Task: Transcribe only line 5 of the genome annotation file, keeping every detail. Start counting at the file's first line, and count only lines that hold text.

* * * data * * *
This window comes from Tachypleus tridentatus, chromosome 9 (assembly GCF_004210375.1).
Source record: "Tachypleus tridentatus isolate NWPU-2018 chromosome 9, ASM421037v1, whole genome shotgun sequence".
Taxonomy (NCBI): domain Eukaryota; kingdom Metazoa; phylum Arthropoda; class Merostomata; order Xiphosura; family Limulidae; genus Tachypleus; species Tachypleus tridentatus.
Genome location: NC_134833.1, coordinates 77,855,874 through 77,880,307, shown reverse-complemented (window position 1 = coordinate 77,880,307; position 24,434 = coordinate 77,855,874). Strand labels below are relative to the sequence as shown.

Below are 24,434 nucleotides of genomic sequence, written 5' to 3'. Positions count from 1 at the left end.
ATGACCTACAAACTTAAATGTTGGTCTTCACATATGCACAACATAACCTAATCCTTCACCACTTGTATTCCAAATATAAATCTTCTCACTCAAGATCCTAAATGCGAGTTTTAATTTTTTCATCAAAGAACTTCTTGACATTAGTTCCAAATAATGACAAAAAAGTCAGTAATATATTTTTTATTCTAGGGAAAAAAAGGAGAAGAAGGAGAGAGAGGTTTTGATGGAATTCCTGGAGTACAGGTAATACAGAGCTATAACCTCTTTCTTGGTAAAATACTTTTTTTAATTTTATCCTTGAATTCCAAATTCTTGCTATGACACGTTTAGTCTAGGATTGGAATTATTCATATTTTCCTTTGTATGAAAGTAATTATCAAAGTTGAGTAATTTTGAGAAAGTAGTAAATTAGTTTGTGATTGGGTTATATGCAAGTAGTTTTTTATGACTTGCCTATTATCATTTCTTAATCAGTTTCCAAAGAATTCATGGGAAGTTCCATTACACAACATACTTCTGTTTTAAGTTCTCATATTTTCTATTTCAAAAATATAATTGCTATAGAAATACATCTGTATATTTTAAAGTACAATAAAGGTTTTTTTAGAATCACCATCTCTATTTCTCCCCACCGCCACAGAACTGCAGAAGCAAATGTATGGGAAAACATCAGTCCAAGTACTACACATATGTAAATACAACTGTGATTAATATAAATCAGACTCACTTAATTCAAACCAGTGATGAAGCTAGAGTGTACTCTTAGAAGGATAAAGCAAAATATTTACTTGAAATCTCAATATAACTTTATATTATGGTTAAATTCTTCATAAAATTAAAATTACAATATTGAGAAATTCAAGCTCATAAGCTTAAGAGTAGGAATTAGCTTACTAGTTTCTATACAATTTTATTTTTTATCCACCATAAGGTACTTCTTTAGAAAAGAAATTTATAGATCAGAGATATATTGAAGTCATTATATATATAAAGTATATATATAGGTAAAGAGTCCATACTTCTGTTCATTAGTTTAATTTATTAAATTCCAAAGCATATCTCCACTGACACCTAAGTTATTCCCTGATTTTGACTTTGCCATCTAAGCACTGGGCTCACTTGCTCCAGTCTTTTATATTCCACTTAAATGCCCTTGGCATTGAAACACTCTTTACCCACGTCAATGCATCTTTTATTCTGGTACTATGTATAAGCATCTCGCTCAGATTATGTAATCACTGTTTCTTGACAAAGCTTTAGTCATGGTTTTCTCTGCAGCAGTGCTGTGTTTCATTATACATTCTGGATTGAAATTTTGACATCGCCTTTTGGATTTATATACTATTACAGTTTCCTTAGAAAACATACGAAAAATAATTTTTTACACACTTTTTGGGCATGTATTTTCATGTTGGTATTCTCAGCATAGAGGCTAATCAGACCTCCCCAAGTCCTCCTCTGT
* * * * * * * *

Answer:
Below are 24,434 nucleotides of genomic sequence, written 5' to 3'. Positions count from 1 at the left end.